The Modern Law Library
Kenneth Imo spent years playing college football for Southern Methodist University, working his way up in the U.S. Air Force and leading the charge for diversity in two international law firms. Imo mined his experiences for his book, Fix It: How History, Sports, and Education Can Inform Diversity, Inclusion, and Equity Today.
In this episode of the Modern Law Library, ABA Publishing’s Ashley Alfirevic speaks with Imo about how firms can develop a more diverse and inclusive workforce; improve the legal profession; and creatively tackle the problems at hand.
Imo shares strategies informed by the past and structured to change the future. Alfirevic and Imo discuss the influences of everyone from trailblazing women like Harriet Tubman and Michelle Obama to baseball notables Branch Rickey and Theo Epstein.
Taking steps to combat discrimination and unconscious bias starts in law schools and law firm recruitment, Imo says, beginning with probing the ways that candidates are assessed. By gauging lawyer and partner hopefuls by their job-related traits and successes, Imo hopes we can develop a more diverse and inclusive workforce that will improve the legal profession and creatively tackle the problems at hand.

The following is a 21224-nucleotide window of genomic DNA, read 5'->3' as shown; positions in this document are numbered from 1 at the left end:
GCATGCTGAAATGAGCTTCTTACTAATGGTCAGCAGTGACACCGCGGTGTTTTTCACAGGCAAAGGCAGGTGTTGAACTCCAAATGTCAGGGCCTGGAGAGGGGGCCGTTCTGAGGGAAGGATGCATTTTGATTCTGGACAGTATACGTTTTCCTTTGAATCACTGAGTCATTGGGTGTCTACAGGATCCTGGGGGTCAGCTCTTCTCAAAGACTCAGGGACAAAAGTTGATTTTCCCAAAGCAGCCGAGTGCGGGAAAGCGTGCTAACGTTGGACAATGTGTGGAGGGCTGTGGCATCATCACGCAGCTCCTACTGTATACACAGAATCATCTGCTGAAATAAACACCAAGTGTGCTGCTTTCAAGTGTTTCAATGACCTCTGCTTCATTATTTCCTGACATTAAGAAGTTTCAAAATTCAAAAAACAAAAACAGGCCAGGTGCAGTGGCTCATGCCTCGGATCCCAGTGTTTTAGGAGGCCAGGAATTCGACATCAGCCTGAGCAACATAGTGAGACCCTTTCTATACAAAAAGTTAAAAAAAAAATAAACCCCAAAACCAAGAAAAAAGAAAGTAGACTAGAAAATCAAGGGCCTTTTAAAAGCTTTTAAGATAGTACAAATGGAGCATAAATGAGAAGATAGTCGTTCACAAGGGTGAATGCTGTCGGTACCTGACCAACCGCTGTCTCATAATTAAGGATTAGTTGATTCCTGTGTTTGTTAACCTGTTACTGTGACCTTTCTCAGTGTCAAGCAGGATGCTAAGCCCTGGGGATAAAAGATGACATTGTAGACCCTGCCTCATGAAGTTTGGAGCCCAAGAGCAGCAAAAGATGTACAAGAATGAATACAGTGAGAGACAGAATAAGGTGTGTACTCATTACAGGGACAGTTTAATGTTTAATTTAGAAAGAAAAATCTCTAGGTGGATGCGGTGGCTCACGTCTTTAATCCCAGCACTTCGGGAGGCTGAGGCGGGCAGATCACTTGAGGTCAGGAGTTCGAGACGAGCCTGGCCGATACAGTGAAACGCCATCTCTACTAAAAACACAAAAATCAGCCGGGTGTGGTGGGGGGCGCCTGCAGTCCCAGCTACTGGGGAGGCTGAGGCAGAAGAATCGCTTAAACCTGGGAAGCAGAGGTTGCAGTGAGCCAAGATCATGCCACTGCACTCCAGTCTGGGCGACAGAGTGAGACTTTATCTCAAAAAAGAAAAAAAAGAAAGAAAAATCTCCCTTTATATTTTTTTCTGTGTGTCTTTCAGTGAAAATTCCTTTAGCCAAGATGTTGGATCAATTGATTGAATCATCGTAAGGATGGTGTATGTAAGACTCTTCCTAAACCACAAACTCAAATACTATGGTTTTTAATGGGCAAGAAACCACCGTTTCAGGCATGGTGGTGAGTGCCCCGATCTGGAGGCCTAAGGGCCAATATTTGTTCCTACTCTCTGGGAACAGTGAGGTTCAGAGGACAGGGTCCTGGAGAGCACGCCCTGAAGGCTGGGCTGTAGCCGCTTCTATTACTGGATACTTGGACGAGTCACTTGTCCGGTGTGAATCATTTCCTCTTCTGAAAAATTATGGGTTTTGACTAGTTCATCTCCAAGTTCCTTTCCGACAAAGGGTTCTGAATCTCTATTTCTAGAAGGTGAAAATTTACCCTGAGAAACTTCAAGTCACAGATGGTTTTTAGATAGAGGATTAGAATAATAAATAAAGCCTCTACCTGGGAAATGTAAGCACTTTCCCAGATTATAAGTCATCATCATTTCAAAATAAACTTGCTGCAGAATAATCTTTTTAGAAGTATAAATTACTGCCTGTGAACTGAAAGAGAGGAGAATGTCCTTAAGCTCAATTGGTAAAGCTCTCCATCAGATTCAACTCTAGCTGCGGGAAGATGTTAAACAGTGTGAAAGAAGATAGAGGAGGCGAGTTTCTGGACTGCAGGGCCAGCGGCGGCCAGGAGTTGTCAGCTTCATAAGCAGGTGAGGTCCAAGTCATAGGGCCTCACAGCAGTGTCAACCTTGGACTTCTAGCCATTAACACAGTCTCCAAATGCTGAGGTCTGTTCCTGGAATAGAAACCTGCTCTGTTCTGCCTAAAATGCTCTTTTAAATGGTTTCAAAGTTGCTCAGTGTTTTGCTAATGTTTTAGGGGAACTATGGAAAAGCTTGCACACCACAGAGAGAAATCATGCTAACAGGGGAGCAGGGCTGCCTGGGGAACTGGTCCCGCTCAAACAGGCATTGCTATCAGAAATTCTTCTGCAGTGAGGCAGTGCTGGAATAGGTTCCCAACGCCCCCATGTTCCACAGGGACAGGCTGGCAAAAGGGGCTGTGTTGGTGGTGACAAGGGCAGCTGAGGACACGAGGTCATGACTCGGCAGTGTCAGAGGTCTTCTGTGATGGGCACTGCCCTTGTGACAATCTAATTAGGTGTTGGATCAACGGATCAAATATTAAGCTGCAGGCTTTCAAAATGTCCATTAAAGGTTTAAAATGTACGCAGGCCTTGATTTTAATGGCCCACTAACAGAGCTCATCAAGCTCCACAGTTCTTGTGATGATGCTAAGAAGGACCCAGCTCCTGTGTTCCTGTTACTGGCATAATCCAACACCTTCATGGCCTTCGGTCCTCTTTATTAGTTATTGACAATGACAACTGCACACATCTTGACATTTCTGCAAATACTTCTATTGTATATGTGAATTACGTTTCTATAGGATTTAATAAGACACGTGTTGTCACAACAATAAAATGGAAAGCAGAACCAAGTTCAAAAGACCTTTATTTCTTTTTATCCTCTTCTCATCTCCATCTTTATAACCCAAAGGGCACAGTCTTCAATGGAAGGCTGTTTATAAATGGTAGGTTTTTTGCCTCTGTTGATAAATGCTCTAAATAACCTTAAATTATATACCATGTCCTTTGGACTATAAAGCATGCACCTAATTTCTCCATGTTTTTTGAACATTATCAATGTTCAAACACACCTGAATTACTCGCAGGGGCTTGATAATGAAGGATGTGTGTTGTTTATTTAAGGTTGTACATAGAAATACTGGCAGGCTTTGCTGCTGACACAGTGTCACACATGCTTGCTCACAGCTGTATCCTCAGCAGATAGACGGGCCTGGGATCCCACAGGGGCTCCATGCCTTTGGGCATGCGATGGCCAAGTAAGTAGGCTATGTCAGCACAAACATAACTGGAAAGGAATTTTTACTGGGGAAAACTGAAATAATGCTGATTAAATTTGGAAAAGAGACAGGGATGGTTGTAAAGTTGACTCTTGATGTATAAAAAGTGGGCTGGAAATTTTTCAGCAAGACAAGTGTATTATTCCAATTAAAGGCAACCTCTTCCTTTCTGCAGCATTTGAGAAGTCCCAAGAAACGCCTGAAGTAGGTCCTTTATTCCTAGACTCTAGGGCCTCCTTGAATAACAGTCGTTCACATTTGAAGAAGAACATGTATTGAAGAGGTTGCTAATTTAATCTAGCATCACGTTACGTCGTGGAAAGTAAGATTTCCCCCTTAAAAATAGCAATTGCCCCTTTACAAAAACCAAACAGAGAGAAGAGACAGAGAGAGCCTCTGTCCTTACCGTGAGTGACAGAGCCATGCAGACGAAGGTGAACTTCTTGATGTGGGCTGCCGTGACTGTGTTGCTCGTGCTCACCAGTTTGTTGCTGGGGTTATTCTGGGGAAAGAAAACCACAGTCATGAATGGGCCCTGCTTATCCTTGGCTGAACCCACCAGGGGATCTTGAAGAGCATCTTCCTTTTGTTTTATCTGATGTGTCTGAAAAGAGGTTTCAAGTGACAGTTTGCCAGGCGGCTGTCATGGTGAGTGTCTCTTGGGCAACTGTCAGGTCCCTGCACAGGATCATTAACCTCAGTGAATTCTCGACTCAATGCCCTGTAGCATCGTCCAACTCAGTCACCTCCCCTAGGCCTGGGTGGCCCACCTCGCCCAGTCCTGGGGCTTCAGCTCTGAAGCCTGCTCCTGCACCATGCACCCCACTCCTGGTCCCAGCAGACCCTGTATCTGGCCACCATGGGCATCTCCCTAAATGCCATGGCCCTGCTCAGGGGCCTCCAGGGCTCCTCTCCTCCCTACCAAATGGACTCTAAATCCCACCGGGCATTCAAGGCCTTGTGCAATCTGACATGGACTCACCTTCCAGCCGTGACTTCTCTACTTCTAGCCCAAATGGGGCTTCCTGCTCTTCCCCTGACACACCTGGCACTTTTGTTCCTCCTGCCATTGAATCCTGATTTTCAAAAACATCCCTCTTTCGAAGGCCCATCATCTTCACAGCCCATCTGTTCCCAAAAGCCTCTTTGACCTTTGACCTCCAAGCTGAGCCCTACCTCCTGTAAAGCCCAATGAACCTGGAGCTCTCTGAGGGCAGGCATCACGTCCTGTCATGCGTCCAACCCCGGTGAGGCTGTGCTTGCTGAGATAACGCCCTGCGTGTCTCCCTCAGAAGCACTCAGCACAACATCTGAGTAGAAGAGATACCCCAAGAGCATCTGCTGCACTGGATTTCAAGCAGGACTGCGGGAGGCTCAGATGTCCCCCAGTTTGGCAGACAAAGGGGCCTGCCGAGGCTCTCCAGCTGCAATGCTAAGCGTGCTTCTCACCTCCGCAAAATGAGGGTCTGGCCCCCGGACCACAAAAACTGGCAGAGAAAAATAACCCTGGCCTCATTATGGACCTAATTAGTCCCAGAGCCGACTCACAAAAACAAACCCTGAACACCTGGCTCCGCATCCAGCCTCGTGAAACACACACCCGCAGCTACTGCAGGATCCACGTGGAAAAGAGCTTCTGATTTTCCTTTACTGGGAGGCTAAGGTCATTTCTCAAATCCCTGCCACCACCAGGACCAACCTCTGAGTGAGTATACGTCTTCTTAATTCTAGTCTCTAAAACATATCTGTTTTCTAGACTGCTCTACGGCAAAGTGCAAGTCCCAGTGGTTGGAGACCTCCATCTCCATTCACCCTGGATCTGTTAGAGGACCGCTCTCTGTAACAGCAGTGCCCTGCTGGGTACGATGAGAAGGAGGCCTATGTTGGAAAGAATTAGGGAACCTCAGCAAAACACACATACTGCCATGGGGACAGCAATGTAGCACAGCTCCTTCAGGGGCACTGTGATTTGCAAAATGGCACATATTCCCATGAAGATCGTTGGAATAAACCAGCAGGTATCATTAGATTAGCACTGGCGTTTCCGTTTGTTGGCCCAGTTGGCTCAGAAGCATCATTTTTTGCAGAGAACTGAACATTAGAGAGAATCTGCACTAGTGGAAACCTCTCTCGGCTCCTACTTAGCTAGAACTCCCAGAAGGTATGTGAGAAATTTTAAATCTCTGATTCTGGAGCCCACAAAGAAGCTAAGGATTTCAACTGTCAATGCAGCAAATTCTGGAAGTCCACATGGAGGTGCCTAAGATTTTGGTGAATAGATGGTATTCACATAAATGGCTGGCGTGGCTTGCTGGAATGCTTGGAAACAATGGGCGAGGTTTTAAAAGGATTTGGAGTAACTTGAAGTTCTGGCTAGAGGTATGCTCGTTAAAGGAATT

Listeners can purchase Fix It through the ABA webstore. Tune in to learn more.
In This Podcast:
Kenneth Imo is a senior director of diversity and inclusion for Capital One. Prior to joining Capital One in 2017, he led diversity for two international law firms, Morgan Lewis & Bockius and WilmerHale. Before leading diversity at these two firms, Kenneth practiced law at Davis Wright Tremaine. Kenneth started his legal career as a captain in the U.S. Air Force Judge Advocate General’s Corps where he served as a criminal prosecutor and represented the Air Force in labor and employment matters. He earned his law degree from Wake Forest University School of Law where he met his wife, Jennifer. Kenneth attended Southern Methodist University on a football scholarship and graduated with a double major in economics and history. Kenneth is a first-generation American who was born and raised in Houston to Nigerian immigrant parents. Kenneth lives in Alexandria, Virginia, with his wife Jennifer, daughters Olivia, Cecilia, and Juliet, and dog Julio Jones.